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Oncotarget: Treating unresectable intrahepatic cholangiocarcinoma


Oncotarget published "Safety and initial efficacy of ablative radioembolization for the treatment of unresectable intrahepatic cholangiocarcinoma" which reported that to investigate safety, response, and survival after ablative glass microsphere 90Y radioembolization for unresectable intrahepatic cholangiocarcinoma. A retrospective review of 37 radioembolizations in 28 patients treated with a single compartment dose of 190 Gy encompassing >75% of the largest tumor was performed.

Objective response at 3 months was 94.1%. Median OS was not reached and the 30-month OS rate was 59%, with a median follow-up of 13.4 months. FFP in the radiated field and overall FFP at 30 months were 67% and 40%, respectively. Radioembolization of unresectable intrahepatic cholangiocarcinoma with ablative intent has a high response rate, promising survival, and is well tolerated.

Radioembolization of unresectable intrahepatic cholangiocarcinoma with ablative intent has a high response rate, promising survival, and is well tolerated.

Dr. Ricardo Paz-Fumagalli from The Mayo Clinic said, "Intrahepatic cholangiocarcinoma (iCCA) is the second most common primary hepatic malignancy following hepatocellular carcinoma (HCC)"

Surgery is the gold standard treatment for localized iCCA, but few patients are candidates for resection at presentation and many tumors recur locally after treatment. Cytotoxic chemotherapy has demonstrated only a modest survival benefit, although targeted molecular and immunotherapies show potential for improved outcomes with reduced toxicity.

Transarterial radioembolization using Yttrium-90-containing microspheres for the treatment of HCC has advanced over the past two decades from a palliative intent treatment to an ablative modality applicable as first line definitive therapy in select patients. Administering high doses of radiation to expendable volumes of liver, also known as radiation segmentectomy and lobectomy, has improved both the safety and efficacy of radioembolization. Whether a similar dose relationship is present with cholangiocarcinoma remains unknown. Additionally, unresectable iCCA also presents with blood supply variation and anatomic complexity, which may affect outcomes.

This study aimed to evaluate the initial safety and efficacy of ablative radioembolization for the treatment of unresectable iCCA, in which >75% of the tumor was treated with >190 Gy Medical Internal Radiation Dose.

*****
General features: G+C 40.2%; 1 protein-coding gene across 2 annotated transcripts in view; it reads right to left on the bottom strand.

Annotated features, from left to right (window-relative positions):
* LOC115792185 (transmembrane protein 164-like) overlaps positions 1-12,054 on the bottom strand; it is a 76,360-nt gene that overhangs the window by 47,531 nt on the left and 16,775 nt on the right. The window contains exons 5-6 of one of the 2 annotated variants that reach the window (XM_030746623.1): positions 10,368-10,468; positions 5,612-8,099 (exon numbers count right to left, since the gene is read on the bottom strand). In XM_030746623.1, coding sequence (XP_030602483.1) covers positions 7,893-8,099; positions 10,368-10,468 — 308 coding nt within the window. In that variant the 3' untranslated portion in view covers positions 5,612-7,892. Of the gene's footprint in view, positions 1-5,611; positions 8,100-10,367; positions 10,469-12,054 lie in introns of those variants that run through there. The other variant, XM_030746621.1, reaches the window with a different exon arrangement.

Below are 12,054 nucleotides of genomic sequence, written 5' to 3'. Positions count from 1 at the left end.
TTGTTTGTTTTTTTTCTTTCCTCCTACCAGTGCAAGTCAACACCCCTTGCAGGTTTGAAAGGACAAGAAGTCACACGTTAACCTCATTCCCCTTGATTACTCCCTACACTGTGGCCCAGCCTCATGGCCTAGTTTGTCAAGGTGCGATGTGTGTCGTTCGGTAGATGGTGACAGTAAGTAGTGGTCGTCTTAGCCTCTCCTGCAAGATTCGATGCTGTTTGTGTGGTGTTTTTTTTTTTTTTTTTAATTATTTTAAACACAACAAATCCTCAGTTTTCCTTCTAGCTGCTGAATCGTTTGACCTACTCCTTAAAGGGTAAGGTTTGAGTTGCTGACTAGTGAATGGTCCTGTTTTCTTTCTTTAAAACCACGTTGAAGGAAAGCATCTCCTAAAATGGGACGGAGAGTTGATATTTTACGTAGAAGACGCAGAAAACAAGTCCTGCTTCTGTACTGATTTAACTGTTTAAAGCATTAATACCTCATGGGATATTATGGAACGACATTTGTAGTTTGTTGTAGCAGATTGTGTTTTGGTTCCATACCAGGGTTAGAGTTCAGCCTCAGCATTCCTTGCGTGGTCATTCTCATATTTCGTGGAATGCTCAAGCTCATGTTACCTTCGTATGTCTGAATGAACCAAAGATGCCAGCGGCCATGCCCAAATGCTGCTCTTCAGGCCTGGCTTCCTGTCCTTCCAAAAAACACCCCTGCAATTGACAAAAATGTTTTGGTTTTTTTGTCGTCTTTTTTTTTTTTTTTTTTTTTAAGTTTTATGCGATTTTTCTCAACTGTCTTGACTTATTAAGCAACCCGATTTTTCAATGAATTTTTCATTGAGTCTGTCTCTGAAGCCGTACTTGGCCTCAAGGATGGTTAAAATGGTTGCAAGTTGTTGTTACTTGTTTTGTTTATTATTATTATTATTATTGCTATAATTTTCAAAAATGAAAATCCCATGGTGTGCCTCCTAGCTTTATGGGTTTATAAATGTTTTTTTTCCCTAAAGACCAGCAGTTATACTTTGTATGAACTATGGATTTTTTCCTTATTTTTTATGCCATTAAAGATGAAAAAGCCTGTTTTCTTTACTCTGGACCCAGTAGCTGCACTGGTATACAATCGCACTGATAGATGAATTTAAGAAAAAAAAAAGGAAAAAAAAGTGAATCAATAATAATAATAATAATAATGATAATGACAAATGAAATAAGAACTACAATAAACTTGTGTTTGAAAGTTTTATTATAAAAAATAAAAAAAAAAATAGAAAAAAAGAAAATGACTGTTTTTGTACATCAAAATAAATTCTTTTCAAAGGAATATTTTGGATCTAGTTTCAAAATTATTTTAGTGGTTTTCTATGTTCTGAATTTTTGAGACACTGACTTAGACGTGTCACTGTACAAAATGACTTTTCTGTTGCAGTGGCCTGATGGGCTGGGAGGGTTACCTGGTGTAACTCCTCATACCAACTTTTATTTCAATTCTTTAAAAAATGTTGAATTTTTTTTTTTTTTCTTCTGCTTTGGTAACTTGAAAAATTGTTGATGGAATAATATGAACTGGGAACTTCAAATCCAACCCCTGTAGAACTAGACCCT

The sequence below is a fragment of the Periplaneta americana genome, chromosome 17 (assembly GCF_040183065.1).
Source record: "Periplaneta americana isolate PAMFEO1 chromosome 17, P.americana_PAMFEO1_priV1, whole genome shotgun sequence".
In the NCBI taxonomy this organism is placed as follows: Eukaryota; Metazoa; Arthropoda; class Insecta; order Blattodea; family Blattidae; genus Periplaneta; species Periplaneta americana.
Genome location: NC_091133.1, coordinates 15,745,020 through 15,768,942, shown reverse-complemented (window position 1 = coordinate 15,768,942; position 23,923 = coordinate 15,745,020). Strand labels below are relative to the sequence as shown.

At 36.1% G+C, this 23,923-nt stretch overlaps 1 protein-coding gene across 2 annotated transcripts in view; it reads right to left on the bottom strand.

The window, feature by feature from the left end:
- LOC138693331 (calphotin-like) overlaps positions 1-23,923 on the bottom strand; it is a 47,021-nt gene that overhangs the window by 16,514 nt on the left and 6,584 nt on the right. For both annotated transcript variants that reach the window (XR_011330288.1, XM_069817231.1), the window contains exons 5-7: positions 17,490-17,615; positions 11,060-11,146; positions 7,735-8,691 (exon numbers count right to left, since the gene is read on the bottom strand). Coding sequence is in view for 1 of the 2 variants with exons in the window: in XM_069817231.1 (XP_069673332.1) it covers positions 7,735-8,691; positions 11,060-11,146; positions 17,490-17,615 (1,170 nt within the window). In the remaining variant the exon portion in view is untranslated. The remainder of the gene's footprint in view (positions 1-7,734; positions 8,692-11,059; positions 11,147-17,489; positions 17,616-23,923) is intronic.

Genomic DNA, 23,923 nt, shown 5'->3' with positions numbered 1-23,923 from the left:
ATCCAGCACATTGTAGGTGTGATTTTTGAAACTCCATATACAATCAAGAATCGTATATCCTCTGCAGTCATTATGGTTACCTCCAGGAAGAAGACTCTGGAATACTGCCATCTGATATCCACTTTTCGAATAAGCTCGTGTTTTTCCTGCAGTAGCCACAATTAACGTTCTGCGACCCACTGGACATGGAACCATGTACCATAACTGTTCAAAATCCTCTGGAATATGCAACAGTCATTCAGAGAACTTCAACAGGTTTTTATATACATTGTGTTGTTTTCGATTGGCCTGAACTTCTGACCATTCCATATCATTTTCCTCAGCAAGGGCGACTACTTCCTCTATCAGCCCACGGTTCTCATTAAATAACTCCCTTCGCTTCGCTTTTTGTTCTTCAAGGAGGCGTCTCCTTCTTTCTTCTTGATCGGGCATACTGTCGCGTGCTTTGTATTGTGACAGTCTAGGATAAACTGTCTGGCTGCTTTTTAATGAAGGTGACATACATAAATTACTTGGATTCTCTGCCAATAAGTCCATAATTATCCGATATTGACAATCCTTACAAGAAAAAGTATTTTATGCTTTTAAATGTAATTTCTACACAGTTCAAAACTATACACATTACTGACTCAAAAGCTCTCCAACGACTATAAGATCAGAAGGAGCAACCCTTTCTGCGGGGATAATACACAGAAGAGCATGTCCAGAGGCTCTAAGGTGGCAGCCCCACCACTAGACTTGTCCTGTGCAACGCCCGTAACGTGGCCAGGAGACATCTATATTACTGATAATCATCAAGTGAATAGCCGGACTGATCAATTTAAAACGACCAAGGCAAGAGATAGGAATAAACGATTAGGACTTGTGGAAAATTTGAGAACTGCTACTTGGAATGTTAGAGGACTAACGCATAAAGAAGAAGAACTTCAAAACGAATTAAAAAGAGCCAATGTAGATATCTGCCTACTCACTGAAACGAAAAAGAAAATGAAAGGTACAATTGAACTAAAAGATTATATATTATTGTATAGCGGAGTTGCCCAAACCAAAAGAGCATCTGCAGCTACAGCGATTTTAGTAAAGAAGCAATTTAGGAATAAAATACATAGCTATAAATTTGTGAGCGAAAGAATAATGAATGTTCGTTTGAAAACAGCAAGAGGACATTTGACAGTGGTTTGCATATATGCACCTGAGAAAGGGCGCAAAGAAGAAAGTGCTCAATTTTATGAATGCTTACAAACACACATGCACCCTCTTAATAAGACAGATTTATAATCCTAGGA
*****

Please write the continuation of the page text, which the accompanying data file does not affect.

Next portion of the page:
Figure 7: Unfavorable macrovascular and microvascular arterial conduit in two patients with intrahepatic cholangiocarcinoma. (A) Single image from proper hepatic arteriogram shows a large hypervascular iCCA (arrowheads). Cone-beam computed tomography of multiple branches (not shown) demonstrated that tumor blood supply would require treatment of non-expendable liver, which could not be adequately attenuated with distal angiosomal truncation representing unfavorable macrovascular conduit. Ablative intent radioembolization was not offered. (B) Cone-beam computed tomography of a different patient shows an iCCA in segment IVA with poor enhancement of tumor (arrowhead). (C) Bremsstrahlung SPECT/CT after radioembolization showed poor uptake of microspheres in the tumor (arrowhead), representing an unfavorable microvascular conduit.

The Paz-Fumagalli Research Team concluded in their Oncotarget Research Output that the limitations of the present study include the small sample size and retrospective nature. This study only included patients with iCCA and excluded other biliary tract cancers with potentially worse prognoses. Only patients who were candidates for ablative radioembolization were included.

Patients who received doses greater than 190 Gy were included, but no comparison was made with patients with similar disease that received lower doses. An intention-to-treat analysis was not performed, as this was outside the scope of the exploratory design of this study. This study did not adequately evaluate whether radioembolization can be employed as a sole therapy in patients with unresectable tumors. Response rates were measured using mRECIST which has not been extensively studied for iCCA. An analysis of cross-sectional imaging features and the impact on response was not performed. Compartment and voxel dosimetry analyses were not performed because complete data was not available. Lastly, the concept of vascular conduit quality, as applied clinically by the interventional radiologists that participated in this study, has not been externally validated.

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DOI - https://doi.org/10.18632/oncotarget.28060

Full text - https://www.oncotarget.com/article/28060/text/

Correspondence to - Ricardo Paz-Fumagalli - paz.ricardo@mayo.edu

Keywords - Yttrium-90, radioembolization, cholangiocarcinoma, angiography, radiation dosimetry

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